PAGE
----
Digital Life
Charlotte Hannah
February 08, 2013

There Is Life After Facebook, and It’s Kind of Nice

So, I’m one week into my Facebook Fast, and I have to say, things are going pretty well. And no, I haven’t slipped up yet. As I predicted, I’ve filled the hole that Facebook left in the time I spend on the Internet with Reddit and Twitter.

I also downloaded a crossword app on my iPhone to keep me busy in waiting rooms and on long car trips. That’s a positive thing, right? See? Ditching Facebook has already made me a better person.

I haven’t begun creating the world’s most epic grilled cheese sandwich yet, though. Maybe next week.

A study came out this week that confirmed what I’d suspected — I’m not alone in my decision to take a Facebook hiatus. The study showed that 61 percent of Facebook users have voluntarily taken a break from the site at some point. One enterprising 14-year-old even managed to turn her Facebook Fast into a moneymaking venture by convincing her dad to give her $200 to quit the site for five months.

Photo credit: Paul Baier

(On that note, if anyone would like to retroactively sponsor my Facebook Fast, let me know and I’ll tell you where to send the money.)

Folks who had taken breaks from Facebook frequently cited the social networking site’s negative effect on their productivity, as well as a plain old decrease in interest, as reasons for their hiatuses. The study also showed that users between the ages of 18 and 29 have been spending less time on the site in the past year, and that a measly 12 percent of respondents considered Facebook to be “more important” to them now than it was last year.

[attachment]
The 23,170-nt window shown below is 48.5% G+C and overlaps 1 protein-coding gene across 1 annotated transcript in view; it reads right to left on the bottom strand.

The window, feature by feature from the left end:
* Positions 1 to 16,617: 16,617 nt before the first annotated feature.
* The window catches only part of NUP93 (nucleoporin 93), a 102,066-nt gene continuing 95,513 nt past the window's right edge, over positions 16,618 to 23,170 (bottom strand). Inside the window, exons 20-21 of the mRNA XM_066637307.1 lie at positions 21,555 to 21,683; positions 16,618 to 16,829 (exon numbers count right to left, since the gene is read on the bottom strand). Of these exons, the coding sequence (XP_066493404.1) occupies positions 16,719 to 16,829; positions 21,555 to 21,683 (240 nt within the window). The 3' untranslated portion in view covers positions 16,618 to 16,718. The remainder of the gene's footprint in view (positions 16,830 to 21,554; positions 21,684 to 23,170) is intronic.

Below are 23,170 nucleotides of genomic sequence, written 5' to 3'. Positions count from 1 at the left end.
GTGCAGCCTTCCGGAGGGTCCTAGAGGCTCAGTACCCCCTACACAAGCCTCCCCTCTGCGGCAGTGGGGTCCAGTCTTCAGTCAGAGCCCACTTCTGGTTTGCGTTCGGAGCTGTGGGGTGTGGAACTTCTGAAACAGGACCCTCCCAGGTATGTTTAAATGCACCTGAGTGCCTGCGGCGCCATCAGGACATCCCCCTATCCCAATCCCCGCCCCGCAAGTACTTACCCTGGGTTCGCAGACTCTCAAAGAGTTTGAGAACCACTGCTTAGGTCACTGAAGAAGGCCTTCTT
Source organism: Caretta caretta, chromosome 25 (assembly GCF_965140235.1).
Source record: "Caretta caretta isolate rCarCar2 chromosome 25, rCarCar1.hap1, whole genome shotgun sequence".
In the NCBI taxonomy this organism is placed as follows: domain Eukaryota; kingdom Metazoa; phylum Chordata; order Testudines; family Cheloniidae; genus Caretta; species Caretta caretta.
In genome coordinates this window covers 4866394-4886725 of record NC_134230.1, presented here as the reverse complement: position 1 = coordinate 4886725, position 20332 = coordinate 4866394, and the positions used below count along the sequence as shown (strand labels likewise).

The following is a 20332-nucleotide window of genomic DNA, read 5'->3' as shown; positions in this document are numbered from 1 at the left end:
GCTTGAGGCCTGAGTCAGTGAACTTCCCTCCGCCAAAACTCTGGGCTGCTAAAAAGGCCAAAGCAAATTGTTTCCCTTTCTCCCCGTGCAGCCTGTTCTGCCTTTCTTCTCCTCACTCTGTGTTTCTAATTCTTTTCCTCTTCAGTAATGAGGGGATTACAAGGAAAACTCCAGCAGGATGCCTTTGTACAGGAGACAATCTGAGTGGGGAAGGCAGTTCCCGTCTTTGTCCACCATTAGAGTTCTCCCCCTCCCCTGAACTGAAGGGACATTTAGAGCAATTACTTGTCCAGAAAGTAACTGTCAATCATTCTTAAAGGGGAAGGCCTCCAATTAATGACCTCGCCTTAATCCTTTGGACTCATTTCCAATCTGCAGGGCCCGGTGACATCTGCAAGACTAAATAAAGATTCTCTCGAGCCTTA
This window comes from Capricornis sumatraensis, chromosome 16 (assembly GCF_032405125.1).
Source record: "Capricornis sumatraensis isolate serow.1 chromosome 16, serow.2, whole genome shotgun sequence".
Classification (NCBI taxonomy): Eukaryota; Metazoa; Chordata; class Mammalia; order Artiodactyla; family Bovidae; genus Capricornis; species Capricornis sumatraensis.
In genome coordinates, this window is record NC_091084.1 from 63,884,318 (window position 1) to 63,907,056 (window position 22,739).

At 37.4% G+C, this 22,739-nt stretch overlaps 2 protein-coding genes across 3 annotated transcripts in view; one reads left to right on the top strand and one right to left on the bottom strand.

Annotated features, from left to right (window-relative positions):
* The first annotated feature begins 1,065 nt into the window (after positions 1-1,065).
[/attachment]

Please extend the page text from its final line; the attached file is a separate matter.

Are we losing interest in Facebook? It would seem so.

My personal experience supports these findings. When I first started using Facebook maybe five or six years ago, I updated my status several times a day, mostly with inanities like:

Charlotte is drinking tea, listening to music and writing an essay!


Charlotte wishes people could understand =( (followed by some melodramatic song lyrics, of course)

Nowadays, like I said in my previous article, my activities on Facebook are mostly limited to keeping up with friends who no longer live nearby and sharing interesting articles and funny pictures. Rarely do I post updates about what’s going on in my life.

Part of this can be chalked up to maturity and a growing disinclination toward compulsive sharing, but a lot of it is because I just don’t care. Facebook is a pretty boring place. I may check it compulsively, but since I’ve given it up, I haven’t really missed it at all.

Real debates and discussions are better had in person, where they’re less likely to veer into hyperbole and create personal drama. Twitter is a better platform for sharing funny pictures, videos and articles. Text messages and group chats are the best medium through which to maintain a connection with distant friends and family members, because they provide a more private space.

From a user point of view, Facebook isn’t really good at anything, except perhaps making it easy to stalk old high school crushes and your boyfriend’s ex-girlfriend – though with most people getting wise to the importance of locking down one’s profile, even that’s getting harder. Facebook’s only real advantage is that it allows for all that communication and sharing to take place in one space. But it seems that for me, and a growing number of other Facebook users, the drawbacks (the privacy concerns, the sponsored ads, the drama) are starting to outweigh that small benefit.

Have you ever taken a break from Facebook? Why? Let me know in the comments. And as I said before, feel free to send me money.

Check out Part One of this series here.

Check out Part Three of this series here.